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Is Idiopathic Hyperaldosteronism a Variant of Essential Hypertension or of Conn’s Syndrome?

  • A. Lasaridis
  • D. L. Davies
  • C. Beretta-Piccoli
  • J. J. Brown
  • R. Fraser
  • C. Holloway
  • M. Ingram
  • A. F. Lever
  • J. I. S. Robertson
  • P. F. Semple
Conference paper
Part of the International Boehringer Mannheim Symposia book series (BOEHRINGER)

Abstract

Primary hyperaldosteronism, or Conn’s syndrome, results from an aldosterone-producing adenoma of the adrenal cortex. It presents with features of mineralocorticoid excess — increased secretion of aldosterone, hypertension, hypernatraemia, increased exchangeable sodium, hypokalemia, low exchangeable potassium, and reduced plasma concentrations of renin and angiotensin II [1–3]. Removal of the tumour corrects the aldosterone excess, reverses the electrolyte abnormality, and often restores normal blood pressure [2]. Clinicians and pathologists have little difficulty in accepting the disease as an entity.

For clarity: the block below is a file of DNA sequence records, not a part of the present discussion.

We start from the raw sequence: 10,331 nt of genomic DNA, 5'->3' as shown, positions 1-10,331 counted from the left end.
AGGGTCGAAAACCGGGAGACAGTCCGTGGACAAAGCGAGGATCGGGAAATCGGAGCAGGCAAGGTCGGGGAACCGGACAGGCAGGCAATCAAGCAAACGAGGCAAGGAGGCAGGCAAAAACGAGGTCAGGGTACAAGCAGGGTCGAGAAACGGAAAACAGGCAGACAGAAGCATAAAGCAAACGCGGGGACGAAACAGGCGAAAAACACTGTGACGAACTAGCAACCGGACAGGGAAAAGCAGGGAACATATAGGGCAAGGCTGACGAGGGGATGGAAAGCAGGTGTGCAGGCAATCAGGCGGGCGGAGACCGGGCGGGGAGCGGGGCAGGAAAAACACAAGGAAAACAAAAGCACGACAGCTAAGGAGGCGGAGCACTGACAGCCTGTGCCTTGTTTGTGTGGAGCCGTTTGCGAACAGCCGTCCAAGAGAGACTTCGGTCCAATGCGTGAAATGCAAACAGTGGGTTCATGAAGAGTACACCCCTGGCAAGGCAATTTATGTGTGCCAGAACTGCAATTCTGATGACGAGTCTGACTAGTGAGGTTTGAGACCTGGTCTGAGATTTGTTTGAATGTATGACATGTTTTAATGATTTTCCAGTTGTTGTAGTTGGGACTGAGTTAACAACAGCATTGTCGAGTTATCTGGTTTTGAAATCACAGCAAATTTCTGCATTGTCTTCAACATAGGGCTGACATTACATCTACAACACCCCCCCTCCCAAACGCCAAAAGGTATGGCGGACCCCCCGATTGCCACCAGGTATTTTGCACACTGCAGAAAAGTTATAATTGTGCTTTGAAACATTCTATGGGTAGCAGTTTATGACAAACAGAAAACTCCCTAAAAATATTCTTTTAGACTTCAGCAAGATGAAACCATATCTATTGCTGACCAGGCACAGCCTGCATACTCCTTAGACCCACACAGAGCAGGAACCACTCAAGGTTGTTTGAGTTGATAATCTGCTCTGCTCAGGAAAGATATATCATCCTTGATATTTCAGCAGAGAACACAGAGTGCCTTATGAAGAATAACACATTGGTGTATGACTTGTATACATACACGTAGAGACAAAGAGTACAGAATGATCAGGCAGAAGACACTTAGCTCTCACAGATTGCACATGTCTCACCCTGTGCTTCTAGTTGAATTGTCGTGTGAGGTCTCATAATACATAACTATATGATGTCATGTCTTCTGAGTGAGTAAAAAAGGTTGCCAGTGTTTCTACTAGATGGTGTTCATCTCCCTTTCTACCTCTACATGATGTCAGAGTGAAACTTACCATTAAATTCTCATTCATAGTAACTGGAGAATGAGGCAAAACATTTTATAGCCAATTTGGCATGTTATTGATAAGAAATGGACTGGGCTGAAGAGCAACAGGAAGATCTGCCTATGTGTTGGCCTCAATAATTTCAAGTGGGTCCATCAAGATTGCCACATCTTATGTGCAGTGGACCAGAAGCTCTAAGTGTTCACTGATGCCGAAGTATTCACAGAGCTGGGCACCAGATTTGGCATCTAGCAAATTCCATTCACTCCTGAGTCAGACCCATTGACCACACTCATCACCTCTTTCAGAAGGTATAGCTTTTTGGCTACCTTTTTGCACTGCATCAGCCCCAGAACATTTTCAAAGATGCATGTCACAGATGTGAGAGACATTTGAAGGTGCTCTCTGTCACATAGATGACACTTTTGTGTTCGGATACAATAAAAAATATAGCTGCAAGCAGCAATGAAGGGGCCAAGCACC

Keywords

Essential Hypertension Primary Hyperaldosteronism Exchangeable Sodium Plasma Aldosterone Concentration Exchangeable Potassium 
These keywords were added by machine and not by the authors. This process is experimental and the keywords may be updated as the learning algorithm improves.

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Copyright information

© Springer-Verlag Berlin Heidelberg 1983

Authors and Affiliations

  • A. Lasaridis
  • D. L. Davies
  • C. Beretta-Piccoli
  • J. J. Brown
  • R. Fraser
  • C. Holloway
  • M. Ingram
  • A. F. Lever
  • J. I. S. Robertson
  • P. F. Semple

There are no affiliations available

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